Crowds of more than 100,000 people have lined the streets of Sydney for the city’s annual Chinese Lunar New year Twilight Parade.
Locals and tourists in Sydney over the Chinese New Year period were wowed by the city’s annual Chinese New Year twilight parade, this year being led by a giant snake in the form of snake goddess Lady White Snake.
In Chinese mythology, Lady White Snake – a creature, half-woman, half-snake is betrayed and imprisoned by her mortal lover, before making a dramatic escape and returning to her heavenly realm.
Emerging from a giant snake head backed by a musical accompaniment of the traditional Chinese Lady White Snake opera, Lady White Snake performed along Sydney’s George Street, with crowds of an estimated 100,000 people lining the streets between the Sydney Town hall and China Town, making it one of Sydney’s biggest lunar new year twilight parades.
Accompanied by 110 dancing ‘snakettes’, Lady White Snake shed her skin in a symbol of renewal, leaving an 80-metre trail of ‘snakeskin’ in her wake.
“Each year, the Twilight Parade is the highlight of our Lunar New Year celebrations,” said Sydney’s Lord Mayor Clover Moore.
The free celebration featured more than 3,500 performers from Australia and China – including 120 artists from Shenzhen, the City’s official Chinese partner city for this year’s festival.
The Parade also included 22 colourful floats, live music, dazzling costumes and beautiful illuminated zodiac lanterns.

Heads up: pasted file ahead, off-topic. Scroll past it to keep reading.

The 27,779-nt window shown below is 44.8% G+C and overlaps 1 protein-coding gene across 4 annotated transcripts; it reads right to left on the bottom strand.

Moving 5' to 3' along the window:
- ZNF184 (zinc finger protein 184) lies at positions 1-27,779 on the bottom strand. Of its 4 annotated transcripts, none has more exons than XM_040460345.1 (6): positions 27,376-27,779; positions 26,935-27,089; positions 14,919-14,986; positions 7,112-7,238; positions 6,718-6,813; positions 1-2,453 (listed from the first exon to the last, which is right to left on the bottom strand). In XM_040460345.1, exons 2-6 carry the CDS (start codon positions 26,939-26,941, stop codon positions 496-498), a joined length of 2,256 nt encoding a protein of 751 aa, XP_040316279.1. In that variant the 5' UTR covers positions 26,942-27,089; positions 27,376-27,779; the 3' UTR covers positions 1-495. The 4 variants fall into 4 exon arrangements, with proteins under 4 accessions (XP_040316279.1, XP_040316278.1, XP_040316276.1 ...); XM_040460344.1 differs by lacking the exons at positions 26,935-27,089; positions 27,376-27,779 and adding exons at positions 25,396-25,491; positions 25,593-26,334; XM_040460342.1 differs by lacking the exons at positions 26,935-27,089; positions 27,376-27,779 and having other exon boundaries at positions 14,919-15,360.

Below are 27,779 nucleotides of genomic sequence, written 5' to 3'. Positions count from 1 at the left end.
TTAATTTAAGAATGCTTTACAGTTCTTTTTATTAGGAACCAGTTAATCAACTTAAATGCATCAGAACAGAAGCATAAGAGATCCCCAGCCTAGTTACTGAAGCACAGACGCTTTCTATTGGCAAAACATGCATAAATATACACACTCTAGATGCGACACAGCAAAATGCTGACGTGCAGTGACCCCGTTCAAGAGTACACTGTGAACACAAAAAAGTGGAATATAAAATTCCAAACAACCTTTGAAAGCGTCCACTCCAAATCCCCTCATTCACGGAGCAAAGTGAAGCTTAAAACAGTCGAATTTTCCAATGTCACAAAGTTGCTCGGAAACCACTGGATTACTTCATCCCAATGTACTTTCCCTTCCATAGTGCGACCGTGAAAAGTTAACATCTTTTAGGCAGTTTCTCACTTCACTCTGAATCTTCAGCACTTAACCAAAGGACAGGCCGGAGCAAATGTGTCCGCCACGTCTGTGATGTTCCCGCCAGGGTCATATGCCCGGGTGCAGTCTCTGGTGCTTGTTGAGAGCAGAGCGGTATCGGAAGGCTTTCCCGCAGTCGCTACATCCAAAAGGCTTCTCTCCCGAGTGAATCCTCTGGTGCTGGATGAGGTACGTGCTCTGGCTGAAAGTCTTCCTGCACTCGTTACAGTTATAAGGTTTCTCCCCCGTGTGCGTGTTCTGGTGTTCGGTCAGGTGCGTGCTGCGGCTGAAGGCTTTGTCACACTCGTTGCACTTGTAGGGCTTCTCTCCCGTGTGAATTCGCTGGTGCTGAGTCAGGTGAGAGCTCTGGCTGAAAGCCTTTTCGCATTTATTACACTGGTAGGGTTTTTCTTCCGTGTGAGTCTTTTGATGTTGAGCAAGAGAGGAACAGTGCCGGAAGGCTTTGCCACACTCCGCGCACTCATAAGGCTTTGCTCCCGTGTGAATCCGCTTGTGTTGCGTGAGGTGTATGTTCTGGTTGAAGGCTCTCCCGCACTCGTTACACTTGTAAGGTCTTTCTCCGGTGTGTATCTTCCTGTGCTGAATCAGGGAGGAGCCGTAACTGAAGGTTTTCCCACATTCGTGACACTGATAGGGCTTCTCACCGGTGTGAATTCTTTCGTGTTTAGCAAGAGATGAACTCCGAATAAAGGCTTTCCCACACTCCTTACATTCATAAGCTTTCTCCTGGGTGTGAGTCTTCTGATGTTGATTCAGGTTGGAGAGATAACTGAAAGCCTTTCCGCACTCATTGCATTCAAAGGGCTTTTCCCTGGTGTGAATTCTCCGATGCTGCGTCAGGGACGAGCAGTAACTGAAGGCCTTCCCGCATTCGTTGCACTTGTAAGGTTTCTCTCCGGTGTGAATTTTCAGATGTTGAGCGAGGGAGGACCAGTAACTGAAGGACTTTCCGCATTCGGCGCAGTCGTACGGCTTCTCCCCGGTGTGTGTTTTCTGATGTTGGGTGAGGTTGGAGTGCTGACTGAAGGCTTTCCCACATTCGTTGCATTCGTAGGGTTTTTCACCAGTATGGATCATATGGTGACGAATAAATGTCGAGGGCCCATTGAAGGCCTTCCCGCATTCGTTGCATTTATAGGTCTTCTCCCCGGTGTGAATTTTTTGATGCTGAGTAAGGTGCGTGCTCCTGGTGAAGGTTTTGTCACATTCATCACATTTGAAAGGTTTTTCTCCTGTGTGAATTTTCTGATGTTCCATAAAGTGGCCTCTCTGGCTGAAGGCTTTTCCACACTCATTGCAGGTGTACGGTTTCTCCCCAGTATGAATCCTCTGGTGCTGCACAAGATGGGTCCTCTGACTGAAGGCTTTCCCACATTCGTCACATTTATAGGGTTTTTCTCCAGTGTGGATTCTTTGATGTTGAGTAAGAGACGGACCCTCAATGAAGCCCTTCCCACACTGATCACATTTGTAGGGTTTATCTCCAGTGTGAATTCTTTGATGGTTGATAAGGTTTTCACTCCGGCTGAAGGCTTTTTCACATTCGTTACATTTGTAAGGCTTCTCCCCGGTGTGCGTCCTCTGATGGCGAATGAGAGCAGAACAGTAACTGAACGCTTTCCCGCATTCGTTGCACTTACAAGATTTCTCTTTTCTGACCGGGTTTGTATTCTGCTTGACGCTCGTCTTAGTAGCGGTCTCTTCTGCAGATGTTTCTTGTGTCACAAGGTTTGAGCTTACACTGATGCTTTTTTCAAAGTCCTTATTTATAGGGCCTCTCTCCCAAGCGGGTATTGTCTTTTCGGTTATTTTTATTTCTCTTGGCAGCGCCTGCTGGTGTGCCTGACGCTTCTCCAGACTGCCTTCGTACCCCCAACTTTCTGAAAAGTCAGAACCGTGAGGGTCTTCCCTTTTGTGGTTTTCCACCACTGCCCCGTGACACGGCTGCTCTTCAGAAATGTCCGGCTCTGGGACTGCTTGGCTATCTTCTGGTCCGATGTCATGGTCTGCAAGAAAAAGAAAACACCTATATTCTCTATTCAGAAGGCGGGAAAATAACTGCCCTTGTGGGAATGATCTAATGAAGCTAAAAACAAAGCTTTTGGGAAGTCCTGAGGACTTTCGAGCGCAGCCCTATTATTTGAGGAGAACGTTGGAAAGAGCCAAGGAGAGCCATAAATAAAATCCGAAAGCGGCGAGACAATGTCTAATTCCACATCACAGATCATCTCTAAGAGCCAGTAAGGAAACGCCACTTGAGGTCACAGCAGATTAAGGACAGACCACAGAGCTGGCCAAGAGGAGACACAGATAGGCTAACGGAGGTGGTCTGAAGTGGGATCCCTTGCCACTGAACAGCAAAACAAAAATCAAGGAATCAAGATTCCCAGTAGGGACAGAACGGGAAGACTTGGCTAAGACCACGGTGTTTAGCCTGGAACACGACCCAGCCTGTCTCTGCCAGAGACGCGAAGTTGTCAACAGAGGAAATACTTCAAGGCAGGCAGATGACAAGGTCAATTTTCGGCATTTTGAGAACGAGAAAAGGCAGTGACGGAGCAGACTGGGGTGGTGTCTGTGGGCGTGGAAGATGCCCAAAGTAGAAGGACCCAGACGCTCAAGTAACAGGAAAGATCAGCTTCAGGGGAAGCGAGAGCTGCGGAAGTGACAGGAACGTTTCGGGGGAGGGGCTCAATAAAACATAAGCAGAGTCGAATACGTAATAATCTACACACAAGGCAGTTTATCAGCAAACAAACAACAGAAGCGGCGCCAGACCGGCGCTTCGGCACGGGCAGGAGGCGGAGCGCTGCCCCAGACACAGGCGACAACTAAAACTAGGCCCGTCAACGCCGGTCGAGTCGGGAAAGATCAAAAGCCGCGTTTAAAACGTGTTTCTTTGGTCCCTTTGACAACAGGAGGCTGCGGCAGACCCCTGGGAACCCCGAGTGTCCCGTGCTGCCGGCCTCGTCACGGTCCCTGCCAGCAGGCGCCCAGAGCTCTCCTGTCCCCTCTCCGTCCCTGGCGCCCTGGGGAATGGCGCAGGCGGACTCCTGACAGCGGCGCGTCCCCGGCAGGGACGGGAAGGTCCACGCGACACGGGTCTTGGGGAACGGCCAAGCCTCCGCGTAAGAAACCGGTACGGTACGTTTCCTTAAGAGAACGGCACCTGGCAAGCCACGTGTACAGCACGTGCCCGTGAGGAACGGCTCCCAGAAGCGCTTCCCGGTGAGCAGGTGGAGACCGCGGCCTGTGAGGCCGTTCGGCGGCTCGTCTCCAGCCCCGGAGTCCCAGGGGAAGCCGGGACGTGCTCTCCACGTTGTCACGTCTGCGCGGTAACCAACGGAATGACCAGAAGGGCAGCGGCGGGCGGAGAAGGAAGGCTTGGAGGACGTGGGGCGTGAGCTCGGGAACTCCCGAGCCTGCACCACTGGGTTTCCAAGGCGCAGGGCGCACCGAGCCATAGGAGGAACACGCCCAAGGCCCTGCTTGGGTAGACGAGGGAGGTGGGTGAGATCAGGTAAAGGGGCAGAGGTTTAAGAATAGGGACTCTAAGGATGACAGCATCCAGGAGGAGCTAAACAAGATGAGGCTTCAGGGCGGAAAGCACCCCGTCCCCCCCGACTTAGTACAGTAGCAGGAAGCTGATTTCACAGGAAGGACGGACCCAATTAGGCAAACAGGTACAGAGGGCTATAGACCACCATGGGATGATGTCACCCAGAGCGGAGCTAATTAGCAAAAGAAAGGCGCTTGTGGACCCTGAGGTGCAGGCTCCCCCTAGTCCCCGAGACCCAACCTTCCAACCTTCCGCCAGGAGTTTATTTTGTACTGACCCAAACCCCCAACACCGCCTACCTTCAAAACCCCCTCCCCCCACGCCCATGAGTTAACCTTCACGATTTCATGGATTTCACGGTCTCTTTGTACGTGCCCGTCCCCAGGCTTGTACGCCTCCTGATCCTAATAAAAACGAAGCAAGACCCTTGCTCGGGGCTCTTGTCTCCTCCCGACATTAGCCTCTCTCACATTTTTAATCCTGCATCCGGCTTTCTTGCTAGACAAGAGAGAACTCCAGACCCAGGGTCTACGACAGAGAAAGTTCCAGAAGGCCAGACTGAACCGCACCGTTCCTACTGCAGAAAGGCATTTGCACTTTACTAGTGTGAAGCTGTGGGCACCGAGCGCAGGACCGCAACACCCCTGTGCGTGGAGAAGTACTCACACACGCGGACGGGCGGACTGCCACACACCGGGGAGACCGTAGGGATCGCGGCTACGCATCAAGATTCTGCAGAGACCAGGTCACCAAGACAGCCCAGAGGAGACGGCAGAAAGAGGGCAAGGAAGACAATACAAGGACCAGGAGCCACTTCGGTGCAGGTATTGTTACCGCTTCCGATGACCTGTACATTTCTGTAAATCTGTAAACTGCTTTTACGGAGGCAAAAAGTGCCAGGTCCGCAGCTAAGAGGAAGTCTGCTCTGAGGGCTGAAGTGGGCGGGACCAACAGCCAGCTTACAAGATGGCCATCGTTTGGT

It included roving performances by snake charmers, dancers and acrobats on ladders, followed by a traditional Chinese lion dance and eye-dotting ceremony to ward off evil spirits.
A host of Asian and Western snakes came to life throughout the parade, including a ‘lucky snake’ float made from gold coins and red packets; a fluorescent ‘snakes and ladders’ board game complete with dancing dice and ladders on stilts; a giant rattlesnake, powered by bikes and accompanied by flamethrowers, cowboys and dancing cacti; and a glowing ‘snake in the grass’ float, covered in beautiful LED lights.
Women throughout history whose stories have been entangled with the snake were also celebrated with a catwalk float, featuring Eve, Cleopatra and Medusa, accompanied by giant faux snakeskin handbags and shoes.
Visitors from Shenzhen brought traditional folk dancing, modern hip-hop performances and an award-winning high-school marching band, plus floats decorated with beautiful handmade paper lanterns and neon lights to the parade.
Light projections along the parade route transformed the city into a mini Hong Kong until late into the night with fireworks over Darling Harbour bringing the event to a close.
Over the Chinese New Year, Sydney also hosted a Dragon Ball as well as a unique Asian Australian contemporary art exhibition – Snake Snake Snake, completing the festival with annual Dragon Boat races in Cockle Bay. ■